In a recent article published by Security Boulevard, we talked about OWASP Top 10 Risk classification and overlap. In this post, we will examine tools that allegedly help address these risks. You may be at more risk than you’ve been lead to believe.

The following is an OWASP Risk Overlap diagram (based on the Security Boulevard article) will be used to illustrate different threat intelligence and detection mechanisms.

The following color-coded visual aids help understand what is possible to cover with which protection mechanisms. You will quickly see the enormous security misconfiguration and the danger it poses.

Virtual Patches

The square below shows what is possible to cover by signatures for vulnerabilities, also known as virtual patches.

All of them are based on well-known payloads and exploitation techniques. That makes it possible to deliver nearly 100% coverage by applying these kinds of signatures.

The corner case here is a window between when a vulnerability shows up to when the corresponding signature can be generated. Current industry time is roughly between 20 to 200 hours from the first exploit detection to virtual patch signature delivery.

Problems with Patches: Adding attack-specific signatures

Now, let’s add to that all the detection possibilities of attack-specific signatures, like SQL-injections, XSS (cross-site scripting), and other things covered by CoreRuleSet (CRS) or libinjection and color them bright yellow.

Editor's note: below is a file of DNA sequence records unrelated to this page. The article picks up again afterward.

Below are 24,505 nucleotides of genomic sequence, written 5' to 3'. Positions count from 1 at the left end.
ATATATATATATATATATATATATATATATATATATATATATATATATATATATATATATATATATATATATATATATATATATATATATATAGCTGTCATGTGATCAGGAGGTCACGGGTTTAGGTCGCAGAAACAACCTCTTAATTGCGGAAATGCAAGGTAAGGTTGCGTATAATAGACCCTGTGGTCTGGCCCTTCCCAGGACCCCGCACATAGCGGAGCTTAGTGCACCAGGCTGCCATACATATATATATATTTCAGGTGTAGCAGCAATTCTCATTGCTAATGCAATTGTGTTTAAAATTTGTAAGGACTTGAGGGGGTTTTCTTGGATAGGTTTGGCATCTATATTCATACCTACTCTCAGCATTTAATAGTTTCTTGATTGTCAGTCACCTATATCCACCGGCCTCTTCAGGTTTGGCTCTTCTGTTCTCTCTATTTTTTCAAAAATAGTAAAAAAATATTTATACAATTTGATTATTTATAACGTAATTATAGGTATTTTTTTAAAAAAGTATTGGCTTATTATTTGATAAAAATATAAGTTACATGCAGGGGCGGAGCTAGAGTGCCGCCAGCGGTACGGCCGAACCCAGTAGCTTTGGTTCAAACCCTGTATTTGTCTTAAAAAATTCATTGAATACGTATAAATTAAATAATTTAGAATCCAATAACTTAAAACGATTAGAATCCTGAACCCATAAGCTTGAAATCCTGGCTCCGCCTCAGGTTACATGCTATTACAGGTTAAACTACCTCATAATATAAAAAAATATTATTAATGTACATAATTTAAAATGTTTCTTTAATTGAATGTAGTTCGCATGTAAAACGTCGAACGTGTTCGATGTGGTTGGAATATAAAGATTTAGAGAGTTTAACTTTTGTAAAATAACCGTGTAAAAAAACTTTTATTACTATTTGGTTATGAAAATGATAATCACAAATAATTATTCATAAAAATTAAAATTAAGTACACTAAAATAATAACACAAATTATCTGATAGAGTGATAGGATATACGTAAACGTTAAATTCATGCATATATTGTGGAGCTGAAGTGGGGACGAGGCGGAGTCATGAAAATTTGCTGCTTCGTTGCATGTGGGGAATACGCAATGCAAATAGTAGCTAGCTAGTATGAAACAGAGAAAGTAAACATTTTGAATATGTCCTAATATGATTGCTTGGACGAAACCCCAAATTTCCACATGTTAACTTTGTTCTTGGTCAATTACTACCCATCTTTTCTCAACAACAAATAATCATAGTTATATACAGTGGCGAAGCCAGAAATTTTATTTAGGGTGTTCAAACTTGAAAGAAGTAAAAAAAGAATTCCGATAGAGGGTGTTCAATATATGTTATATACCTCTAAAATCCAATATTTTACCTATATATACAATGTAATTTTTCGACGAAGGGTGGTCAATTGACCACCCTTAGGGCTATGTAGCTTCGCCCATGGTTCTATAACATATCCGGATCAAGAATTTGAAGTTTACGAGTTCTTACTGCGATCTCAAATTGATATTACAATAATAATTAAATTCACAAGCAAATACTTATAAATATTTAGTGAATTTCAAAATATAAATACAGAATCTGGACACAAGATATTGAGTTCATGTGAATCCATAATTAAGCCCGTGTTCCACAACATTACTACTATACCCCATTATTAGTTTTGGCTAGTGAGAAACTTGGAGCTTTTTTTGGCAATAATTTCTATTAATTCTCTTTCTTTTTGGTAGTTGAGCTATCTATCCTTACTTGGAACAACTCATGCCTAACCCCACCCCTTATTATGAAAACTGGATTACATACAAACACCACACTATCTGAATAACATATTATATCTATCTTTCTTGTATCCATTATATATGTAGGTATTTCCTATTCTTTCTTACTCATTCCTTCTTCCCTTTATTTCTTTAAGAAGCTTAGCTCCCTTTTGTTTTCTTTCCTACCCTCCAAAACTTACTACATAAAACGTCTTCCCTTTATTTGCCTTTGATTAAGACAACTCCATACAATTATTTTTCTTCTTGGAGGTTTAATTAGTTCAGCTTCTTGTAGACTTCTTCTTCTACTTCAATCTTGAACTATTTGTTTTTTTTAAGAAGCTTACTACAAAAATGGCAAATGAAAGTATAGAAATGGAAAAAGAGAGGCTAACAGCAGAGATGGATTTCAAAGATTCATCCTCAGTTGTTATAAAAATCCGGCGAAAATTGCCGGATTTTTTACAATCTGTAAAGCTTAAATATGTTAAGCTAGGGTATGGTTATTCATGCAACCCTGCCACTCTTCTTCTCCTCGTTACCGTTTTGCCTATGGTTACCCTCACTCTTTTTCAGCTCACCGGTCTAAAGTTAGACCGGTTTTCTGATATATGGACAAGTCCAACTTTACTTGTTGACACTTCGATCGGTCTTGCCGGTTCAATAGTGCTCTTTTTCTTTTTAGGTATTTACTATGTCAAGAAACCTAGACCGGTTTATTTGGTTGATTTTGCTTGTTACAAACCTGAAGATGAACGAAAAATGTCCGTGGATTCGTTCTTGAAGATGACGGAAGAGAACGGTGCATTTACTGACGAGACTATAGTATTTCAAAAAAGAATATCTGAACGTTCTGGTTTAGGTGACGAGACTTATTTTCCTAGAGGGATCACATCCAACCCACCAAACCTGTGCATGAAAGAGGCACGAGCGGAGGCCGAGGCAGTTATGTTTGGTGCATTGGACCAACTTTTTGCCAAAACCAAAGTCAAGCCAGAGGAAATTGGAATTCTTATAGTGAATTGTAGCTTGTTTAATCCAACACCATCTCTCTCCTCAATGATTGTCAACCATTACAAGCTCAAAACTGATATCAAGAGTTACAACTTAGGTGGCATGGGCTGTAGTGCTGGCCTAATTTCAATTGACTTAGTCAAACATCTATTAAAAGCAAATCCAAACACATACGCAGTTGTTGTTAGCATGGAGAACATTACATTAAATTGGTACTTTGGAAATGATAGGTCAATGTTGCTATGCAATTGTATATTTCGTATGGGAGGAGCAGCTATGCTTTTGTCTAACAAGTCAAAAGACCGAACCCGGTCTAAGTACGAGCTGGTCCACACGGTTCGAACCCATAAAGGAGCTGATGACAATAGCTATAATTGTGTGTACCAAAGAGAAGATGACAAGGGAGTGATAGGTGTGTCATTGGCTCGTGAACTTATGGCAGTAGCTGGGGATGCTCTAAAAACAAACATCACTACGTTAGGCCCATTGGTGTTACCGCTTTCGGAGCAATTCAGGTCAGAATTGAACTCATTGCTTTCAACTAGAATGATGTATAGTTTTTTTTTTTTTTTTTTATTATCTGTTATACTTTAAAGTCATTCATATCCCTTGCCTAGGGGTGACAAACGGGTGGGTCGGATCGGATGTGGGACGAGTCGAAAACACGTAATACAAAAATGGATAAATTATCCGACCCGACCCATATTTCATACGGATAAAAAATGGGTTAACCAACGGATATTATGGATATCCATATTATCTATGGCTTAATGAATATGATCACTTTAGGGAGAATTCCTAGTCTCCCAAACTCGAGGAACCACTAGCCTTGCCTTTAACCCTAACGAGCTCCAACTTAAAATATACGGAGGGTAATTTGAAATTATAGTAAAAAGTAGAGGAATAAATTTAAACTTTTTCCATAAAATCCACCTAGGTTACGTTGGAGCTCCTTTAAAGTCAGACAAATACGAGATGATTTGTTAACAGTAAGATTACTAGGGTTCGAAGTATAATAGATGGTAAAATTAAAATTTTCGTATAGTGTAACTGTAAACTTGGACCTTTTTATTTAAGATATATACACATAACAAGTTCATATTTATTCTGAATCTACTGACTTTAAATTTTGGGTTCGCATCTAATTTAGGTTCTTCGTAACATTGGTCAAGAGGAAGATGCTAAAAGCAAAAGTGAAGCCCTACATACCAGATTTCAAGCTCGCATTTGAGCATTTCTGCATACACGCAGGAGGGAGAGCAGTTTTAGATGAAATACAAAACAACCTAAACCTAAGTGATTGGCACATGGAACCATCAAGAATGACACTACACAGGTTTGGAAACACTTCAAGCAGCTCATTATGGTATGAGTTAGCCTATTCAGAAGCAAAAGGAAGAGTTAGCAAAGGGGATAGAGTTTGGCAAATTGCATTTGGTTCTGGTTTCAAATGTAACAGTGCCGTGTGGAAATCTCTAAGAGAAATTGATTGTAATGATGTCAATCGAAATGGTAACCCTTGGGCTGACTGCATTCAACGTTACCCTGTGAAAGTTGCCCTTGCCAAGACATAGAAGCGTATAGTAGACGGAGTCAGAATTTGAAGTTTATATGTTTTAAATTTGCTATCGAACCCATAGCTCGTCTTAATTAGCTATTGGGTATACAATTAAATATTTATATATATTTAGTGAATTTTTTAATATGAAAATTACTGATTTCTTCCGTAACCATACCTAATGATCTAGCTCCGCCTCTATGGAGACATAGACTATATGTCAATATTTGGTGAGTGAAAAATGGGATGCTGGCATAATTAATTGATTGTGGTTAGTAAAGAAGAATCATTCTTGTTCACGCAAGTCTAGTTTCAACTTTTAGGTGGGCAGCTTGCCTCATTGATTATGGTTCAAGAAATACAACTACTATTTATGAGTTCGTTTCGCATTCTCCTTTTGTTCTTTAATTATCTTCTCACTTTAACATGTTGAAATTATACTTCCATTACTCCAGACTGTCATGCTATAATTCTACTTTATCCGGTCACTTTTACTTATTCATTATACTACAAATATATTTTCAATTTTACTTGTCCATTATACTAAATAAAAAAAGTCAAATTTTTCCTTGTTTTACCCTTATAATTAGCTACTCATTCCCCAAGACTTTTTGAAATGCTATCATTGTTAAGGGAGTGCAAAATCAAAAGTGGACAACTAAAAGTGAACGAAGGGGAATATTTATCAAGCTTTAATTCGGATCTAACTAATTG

These yellow bubbles are not so wide, are they? That’s because they cover only input validation-based attacks where it is possible to apply signatures on data inside incoming requests. And this is why virtual patches frequently fail to detect A2, A5, and A10 OWASP risks by these methods if the vulnerability in a particular application was not detected before (A9 Known Issues).

The HUGE problem: An ongoing classification problem

Obviously, there is a big security misconfiguration in A1 Injection detection by signatures to attack types. This is because OWASP added all the injections into just one class. In truth, injection attacks are very different.

The current classification system groups all the syntaxes into a single class. That creates a huge problem. Arguably, you could call an XSS an HTML/JS Injection and include it into the same risk classification. For now, we decided to do not do that. All your external data sources from filesystems/OS to databases use custom protocols where the injections attacks are possible. Cassandra, Redis, Memcache, Riak, and all the other data sources are at risk with potentially injectable protocols and the need to detect targeted attacks.

Since it’s impossible for protection vendors to follow 100% of the technology stack used by their customers, we predict that this security risk will continue until this is fixed.